I may be locked into some realities of birth, but I am not a prisoner. I can choose how I respond to my circumstances. In choosing and experiencing new ways of being or thinking, my brain has the capacity for growth. The notion of brain plasticity reveals that the childlike, or more accurately, the adolescent desire to throw caution to the wind and push against our boundaries is something that can exist positively throughout our lives. The notion of brain plasticity encourages us not to forget that the adventure does not and should not end with the onset of adulthood.
When experiencing “the new” we are reminded affirmatively of our own limitations. To immerse oneself in newness is to admit, “Wow, I never did that before!,” or “Cool, I didn’t know that!” My take on witnessing my own limitations this summer is that it has allowed me to confront my own vulnerability. In the final analysis, I will have known and experienced very little that this great big world has to offer me. Therefore, it is imperative that I engage with the unknown, the new, while I have my chance. I realize the circularity of the following statement, but I’ll say it anyway: I am most human when I am risking something in order to more fully experience my own humanness.
I’m not suggesting that we obsessively look for the next thrill in order to avoid self-reflection only that we remain willing to take risks occasionally in whatever way best suits us in our current circumstances. We do not have to resign ourselves to becoming just another Man in a Gray Flannel Suit or to becoming just another Peter Pan. Instead, we can choose to remain curious and willing to be willing to look, feel, or sound silly, scared or imperfect; that is, to be vulnerable.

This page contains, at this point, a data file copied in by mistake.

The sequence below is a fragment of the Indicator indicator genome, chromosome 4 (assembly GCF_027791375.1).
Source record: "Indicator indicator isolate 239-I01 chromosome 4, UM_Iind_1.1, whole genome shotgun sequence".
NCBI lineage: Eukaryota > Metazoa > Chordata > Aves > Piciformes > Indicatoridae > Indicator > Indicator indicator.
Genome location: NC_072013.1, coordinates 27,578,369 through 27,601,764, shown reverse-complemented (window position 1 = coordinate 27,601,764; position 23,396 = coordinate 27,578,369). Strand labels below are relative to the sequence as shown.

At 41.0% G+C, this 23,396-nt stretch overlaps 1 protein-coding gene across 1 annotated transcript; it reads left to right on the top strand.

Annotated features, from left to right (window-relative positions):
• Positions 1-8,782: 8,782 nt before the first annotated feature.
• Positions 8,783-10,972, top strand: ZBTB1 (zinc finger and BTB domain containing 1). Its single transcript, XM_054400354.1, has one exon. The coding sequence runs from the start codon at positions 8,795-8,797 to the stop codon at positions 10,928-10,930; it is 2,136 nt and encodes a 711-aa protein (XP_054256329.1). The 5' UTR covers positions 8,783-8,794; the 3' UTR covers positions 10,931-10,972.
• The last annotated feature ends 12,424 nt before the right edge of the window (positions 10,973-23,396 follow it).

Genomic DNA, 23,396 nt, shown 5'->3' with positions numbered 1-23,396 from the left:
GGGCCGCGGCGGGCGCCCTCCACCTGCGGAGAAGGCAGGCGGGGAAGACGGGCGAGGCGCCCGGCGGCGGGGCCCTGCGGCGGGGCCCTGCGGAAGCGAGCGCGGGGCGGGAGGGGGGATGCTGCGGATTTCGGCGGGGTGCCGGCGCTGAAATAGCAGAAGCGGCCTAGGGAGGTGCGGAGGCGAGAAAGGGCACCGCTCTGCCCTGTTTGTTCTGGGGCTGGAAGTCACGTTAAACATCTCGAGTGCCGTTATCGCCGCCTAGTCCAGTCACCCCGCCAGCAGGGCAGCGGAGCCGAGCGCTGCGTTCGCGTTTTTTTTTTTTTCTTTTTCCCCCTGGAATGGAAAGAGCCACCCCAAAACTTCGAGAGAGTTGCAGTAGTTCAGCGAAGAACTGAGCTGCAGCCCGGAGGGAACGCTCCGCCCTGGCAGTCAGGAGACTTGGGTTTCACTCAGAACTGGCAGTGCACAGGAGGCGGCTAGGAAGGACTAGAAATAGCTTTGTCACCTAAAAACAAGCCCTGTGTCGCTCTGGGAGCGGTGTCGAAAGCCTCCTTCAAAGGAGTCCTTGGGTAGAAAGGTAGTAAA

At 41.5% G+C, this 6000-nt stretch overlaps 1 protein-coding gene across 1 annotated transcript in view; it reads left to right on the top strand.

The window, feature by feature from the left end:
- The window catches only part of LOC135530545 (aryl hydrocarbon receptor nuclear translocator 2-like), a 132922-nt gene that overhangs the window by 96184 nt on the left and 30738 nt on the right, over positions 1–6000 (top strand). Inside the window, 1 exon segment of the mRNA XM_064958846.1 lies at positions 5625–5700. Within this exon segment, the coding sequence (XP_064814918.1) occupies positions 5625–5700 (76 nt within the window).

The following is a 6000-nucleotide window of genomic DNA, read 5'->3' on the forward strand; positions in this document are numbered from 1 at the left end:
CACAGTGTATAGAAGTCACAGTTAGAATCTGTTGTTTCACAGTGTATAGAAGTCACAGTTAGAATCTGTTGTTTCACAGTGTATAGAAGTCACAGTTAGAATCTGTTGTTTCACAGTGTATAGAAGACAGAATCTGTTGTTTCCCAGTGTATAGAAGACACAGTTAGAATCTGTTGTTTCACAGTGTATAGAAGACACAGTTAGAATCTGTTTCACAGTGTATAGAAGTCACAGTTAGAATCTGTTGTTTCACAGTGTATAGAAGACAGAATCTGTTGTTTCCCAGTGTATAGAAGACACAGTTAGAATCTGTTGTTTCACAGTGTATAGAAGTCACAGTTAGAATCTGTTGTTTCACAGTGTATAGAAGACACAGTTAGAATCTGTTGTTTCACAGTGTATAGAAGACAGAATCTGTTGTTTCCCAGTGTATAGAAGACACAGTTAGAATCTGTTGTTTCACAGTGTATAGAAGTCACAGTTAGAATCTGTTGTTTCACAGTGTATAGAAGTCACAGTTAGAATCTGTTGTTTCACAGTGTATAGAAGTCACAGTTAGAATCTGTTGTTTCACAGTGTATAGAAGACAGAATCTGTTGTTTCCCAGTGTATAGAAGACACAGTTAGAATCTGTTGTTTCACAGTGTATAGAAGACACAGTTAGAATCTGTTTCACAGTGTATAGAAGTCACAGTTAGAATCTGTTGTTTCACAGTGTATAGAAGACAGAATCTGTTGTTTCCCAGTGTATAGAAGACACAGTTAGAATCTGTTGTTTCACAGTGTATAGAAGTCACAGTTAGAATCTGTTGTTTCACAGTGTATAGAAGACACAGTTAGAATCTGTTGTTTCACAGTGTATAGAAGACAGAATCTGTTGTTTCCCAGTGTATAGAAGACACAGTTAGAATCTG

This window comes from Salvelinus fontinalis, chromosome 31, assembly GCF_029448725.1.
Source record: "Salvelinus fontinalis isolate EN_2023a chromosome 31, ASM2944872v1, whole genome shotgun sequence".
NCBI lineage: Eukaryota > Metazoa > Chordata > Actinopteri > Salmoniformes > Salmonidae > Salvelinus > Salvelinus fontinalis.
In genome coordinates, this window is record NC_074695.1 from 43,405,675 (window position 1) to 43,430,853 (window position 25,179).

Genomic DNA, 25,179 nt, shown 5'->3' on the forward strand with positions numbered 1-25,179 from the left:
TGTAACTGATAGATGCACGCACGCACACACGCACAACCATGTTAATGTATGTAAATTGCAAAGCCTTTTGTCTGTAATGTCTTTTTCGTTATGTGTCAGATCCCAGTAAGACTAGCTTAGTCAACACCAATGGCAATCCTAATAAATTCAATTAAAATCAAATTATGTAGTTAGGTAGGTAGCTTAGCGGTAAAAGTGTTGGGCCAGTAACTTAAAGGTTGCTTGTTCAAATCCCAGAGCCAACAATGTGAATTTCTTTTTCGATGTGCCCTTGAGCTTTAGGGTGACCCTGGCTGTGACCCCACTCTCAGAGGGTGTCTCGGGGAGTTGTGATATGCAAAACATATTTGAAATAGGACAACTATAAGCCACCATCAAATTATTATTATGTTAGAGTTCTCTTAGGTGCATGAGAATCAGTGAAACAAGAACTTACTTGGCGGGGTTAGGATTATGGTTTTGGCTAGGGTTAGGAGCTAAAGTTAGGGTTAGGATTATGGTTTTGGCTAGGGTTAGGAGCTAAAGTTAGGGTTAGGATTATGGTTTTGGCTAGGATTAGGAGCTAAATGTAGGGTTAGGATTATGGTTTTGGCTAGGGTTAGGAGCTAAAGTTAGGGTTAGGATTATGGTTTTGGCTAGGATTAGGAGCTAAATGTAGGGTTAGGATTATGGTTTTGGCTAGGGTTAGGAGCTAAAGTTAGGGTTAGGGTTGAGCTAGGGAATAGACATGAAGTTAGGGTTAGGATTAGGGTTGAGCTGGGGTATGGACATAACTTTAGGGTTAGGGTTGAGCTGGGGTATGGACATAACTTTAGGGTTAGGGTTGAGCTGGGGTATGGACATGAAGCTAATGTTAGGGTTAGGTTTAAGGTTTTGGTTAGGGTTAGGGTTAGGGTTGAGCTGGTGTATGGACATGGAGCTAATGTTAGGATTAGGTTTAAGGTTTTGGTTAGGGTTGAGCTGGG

Ecce Homo, Behold the Man
When I recently found myself suspended a mile above the Grand Canyon in an EcoTour helicopter I discovered within my ear-to-ear grin a joyful co-occurring giddiness and terror. I had approached and zoomed past my comfort zone. My mind was blown (and transformed)!
Floating down the Colorado River and witnessing first-hand the forces of wind, water, and time I felt awesomely miniscule. Beaching the raft and feeling what 46°F water feels like (brrr!) and then beholding petroglyphs left by Ancestral Puebloan peoples in the Navajo sandstone, I felt like an adventurer!
Bouncing around the Arizona desert in a hot pink jeep I felt like, well, I felt like a tourist and I was OK with that! How else would have I seen John Wayne’s initials carved into a boulder or tasted manzanita berries for the first time?
I sought out these experiences, consciously and willfully and made a decision to stretch myself simply by having fun. Luckily, such experiences also help my brain grow. Novel experiences lead to new connections ready for learning, excitement, and more connection with my innate humanness. Who knew that a family vacation could do so much?
More to come: next, I’ll be sharing with you the value of not accepting the first option offered.